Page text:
Protests against pension reform rage across France

Talks between the government and trade unionists on Wednesday failed after the government refused to roll back the controversial reforms that will increase the retirement age in France

April 07, 2023 by Peoples Dispatch
7-04 French Protests
Protest in Dunkirk. (Photo: via UL CGT Dunkirk/Twitter)

Around two million people hit the streets across France on Thursday, April 6, to protest the pension reforms forcefully passed by the government of Emmanuel Macron. Thursday marked the eleventh major protest against the reforms since January 19. The unpopular reforms will increase restrictions on accessing pensions in the country.

During Thursday’s national mobilization, police tried to forcefully quell the protests in many cities and reportedly made around 111 arrests. A coalition of trade unions have called for another round of mobilization on April 13, a day before the decision of the Constitutional Council over the implementation of the reforms is due.

The national mobilization took place a day after talks between the trade union leadership and French Prime Minister Elizabeth Borne. Unions reported that the dialogue was unsuccessful as the government refused to roll back the reforms.

On April 6, the General Confederation of Labor (CGT) said that “in the coming weeks, the CGT will continue to demand the outright withdrawal of the reform for the thousands of workers, young people, who believe in victory. It calls for the responsibility of the Constitutional Council, which must be attentive to the just anger of workers.”

“We call on the world of work to mobilize, everywhere in services and companies, by calls for strike decided in General Assembly and to go on strike and demonstrate on Thursday, April 13 at the call of the inter-union and to continue with initiatives on April 14 when the Constitutional Council will render its decisions on the pension reform, until withdrawal,” CGT added.

The pension reforms were announced by Borne on January 10. The reforms stipulate the phased raising of the retirement age in France from 62 to 64, at the rate of three months per year, from September 1, 2023 until 2030 and increase the contribution period necessary to obtain a “full-rate” pension, i.e. without discount, from the current 42 years (168 quarters) to 43 years (172 quarters) by 2027, at the rate of one quarter per year.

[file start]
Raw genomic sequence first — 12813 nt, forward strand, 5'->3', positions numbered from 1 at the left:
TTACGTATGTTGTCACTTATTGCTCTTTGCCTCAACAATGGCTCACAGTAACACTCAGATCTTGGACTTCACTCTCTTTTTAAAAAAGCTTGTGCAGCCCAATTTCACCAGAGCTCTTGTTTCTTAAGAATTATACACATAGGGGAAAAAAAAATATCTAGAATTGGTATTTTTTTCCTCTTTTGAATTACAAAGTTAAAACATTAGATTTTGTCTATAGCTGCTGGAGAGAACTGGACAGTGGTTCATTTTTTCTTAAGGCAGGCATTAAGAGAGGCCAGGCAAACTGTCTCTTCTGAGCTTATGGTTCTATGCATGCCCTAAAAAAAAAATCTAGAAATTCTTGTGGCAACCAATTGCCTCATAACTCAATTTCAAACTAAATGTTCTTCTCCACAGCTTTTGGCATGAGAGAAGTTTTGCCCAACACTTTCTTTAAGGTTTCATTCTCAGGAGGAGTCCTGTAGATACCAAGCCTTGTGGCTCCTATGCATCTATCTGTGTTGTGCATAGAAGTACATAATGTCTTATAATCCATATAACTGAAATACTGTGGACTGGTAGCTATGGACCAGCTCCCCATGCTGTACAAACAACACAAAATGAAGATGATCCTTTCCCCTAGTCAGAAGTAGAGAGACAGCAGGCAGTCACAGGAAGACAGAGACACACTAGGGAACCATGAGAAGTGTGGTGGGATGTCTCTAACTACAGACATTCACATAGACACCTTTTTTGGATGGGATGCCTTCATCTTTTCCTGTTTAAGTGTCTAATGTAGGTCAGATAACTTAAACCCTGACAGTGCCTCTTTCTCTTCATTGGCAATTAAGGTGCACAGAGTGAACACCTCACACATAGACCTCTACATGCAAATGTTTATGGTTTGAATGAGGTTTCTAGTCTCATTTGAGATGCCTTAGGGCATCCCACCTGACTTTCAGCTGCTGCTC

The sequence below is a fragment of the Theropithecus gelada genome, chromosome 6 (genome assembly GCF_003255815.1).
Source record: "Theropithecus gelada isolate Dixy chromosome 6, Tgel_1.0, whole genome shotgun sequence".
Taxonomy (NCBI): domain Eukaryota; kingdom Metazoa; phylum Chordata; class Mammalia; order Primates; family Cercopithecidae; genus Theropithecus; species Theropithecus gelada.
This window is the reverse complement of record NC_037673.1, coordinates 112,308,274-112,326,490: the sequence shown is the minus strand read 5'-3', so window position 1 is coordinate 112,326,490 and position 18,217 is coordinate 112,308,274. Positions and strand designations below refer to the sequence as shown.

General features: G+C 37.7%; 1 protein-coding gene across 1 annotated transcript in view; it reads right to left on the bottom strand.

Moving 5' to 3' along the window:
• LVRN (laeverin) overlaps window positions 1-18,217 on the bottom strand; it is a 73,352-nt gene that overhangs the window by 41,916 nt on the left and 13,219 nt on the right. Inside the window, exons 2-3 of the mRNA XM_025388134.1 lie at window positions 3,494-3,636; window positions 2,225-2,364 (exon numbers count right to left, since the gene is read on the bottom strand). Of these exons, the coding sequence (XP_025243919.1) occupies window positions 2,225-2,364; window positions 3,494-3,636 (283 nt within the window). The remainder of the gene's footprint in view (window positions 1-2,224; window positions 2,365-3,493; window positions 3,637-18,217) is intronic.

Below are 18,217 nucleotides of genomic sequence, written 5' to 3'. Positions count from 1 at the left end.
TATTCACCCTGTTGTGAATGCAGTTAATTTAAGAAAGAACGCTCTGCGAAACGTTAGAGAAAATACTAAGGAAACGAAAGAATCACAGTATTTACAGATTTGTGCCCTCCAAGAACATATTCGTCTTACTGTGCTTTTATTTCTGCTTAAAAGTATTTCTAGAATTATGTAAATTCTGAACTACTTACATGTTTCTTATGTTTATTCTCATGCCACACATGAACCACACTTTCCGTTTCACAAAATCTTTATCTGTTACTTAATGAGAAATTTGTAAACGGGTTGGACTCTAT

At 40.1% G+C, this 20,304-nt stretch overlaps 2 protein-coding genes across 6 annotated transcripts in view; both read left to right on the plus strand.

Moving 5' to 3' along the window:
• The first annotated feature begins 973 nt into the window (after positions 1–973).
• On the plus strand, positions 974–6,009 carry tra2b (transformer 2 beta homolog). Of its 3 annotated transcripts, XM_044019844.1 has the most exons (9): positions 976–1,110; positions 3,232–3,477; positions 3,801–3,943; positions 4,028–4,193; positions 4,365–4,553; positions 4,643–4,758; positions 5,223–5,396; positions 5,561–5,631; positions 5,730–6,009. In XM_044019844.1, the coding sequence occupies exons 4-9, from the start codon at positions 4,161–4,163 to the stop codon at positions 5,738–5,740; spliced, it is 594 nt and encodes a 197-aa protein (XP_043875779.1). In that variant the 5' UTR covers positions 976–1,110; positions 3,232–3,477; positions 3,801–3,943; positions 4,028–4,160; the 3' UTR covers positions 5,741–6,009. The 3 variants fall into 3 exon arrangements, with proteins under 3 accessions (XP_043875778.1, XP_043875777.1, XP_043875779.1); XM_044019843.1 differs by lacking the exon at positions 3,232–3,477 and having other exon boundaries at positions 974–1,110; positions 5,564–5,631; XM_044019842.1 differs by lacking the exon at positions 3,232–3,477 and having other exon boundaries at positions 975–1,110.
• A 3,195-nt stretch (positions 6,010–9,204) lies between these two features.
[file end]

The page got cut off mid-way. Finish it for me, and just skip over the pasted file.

Shortly following the announcement in January, massive protests were organized against the reforms by trade unions and the left-wing coalition New Ecologic and Social Peoples Union’s (NUPES). However, on March 16, Prime Minister Borne invoked emergency provision Article 49.3 of the constitution to bypass voting in the National Assembly and then passed the law which includes the controversial pension reforms. The protests intensified when the government survived a vote of no-confidence on March 20, which had been tabled by opposition groups in the National Assembly, but failed after falling short of just nine votes.

Read: Pension reform or Revolution! Crisis for the French Fifth Republic?

According to reports, Macron plans to enforce the reforms by the end of the year and believes that the protests will gradually lose steam. In the face of this, unions and the French Left have called for more unity and plan to intensify the protests. They are currently waiting for the Constitutional Council’s decision on approval to the full text of the reforms undemocratically passed in the parliament. The opponents of the reforms are also planning to propose a Referendum of Shared Initiative (RIP) on the implementation of the reforms.

French Communist Party (PCF) leader Fabien Roussel MP told the media on April 4, “We call on the President of the Republic to take initiatives quickly to return the voice to the people. Respect parliamentarians and the people who are widely opposed to the reform. Withdraw the pension reform, find a way to renew the dialogue!”